"(2) In an organized lasting and tacking machine, the combination of a jack for holding a last and presenting it to automatic fastening-driving mechanism, the said automatic fastening-driving mechanism, and an actuating device for starting the fastening-driving mechanism, constructed SUbstantially as set forth, and adapted to be moved In the act of presenting the work in proper position for receiving the fastening, whereby the fastenIng may be driven at the Instant that the work Is so located. all substantially as and for the purposes described. "(8) In an organized machine for lasting and tacking the uppers of boots and shoes, the combination of a for holding and presenting the last to an automatic fastening-driving device, the automatic fastening-driving device, and the means for setting said fastening-driving device In operation, arranged or located to be automatically moved upon the placing. In position of . the last, whereby a fastening Is driven at the Instant the last Is so located. all substantially as and for the purposes described. "(4) In an organized machine for lasting and tacking the uppers of boots and shoes, the combination of a jack for holding and presenting the last to an automatic fastenlng-drlvlng device, the automlttlc fastening-driving device, and the means for starting and stopping Its operation, adapted to be operated or moved automatically upon the placing in proper position of the last or work In relation to the nozzle, whereby, upon the instant said work Is so located, a fastening Is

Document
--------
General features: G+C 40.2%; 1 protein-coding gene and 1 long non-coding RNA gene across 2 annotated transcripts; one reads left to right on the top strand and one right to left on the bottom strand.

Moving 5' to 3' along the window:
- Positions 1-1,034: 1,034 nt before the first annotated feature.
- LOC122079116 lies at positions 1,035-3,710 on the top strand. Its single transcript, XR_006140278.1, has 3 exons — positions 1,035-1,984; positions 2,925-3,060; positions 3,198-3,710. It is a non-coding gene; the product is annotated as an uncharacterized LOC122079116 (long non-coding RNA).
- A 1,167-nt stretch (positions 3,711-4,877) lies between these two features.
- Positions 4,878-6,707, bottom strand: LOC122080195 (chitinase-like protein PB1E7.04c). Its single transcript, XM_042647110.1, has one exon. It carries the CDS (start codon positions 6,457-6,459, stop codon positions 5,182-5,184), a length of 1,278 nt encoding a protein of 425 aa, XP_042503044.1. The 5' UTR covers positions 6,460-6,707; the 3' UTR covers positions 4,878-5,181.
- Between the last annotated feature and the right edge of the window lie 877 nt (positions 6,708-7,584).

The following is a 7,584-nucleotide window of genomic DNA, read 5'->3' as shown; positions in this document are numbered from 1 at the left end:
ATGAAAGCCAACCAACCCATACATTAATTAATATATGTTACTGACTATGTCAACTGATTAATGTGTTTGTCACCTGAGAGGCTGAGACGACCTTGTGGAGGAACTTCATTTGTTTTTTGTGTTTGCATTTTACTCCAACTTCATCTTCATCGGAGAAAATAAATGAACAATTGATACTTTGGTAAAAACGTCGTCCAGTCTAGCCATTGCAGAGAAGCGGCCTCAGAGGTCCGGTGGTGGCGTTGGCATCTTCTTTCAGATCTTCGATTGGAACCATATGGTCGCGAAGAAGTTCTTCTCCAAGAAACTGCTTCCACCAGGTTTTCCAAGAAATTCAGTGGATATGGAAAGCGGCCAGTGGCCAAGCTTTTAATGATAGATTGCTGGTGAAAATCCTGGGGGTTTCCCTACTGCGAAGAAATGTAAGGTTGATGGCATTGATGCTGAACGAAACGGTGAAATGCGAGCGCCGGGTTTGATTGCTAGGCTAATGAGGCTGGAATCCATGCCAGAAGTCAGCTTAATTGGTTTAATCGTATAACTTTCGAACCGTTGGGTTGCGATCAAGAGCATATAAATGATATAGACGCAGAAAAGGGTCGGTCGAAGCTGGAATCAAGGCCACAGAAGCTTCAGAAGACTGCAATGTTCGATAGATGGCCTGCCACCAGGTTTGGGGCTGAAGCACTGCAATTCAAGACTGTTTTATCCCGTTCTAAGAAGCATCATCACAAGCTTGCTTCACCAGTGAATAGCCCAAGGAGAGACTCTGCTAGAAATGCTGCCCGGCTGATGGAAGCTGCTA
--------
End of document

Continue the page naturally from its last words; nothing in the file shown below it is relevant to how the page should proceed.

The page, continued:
BOSTON LASTING-MACH. CO. V. WOODWARD.
driven, and the machine automatically stopped, all substantially as and tor the purposes described."
Almost simultaneously with the issue of the patent in suit, and preceding its date only 49 days, Woodward obtained a patent for a machine, described as a "power tacking machine," with "means for starting it, and then stopping it automatically," whereby it was made "impossible to drive more than one tack at a time." The specifica· tion also said: "1 herein describe my Invention as being operated by means ot the work held
by the operator, or by a jack which is moved by the operator, although, or course, 1 do not confine myself to this especial manner of operation, as the machine may be started by hand or by foot, or in any other desirable way."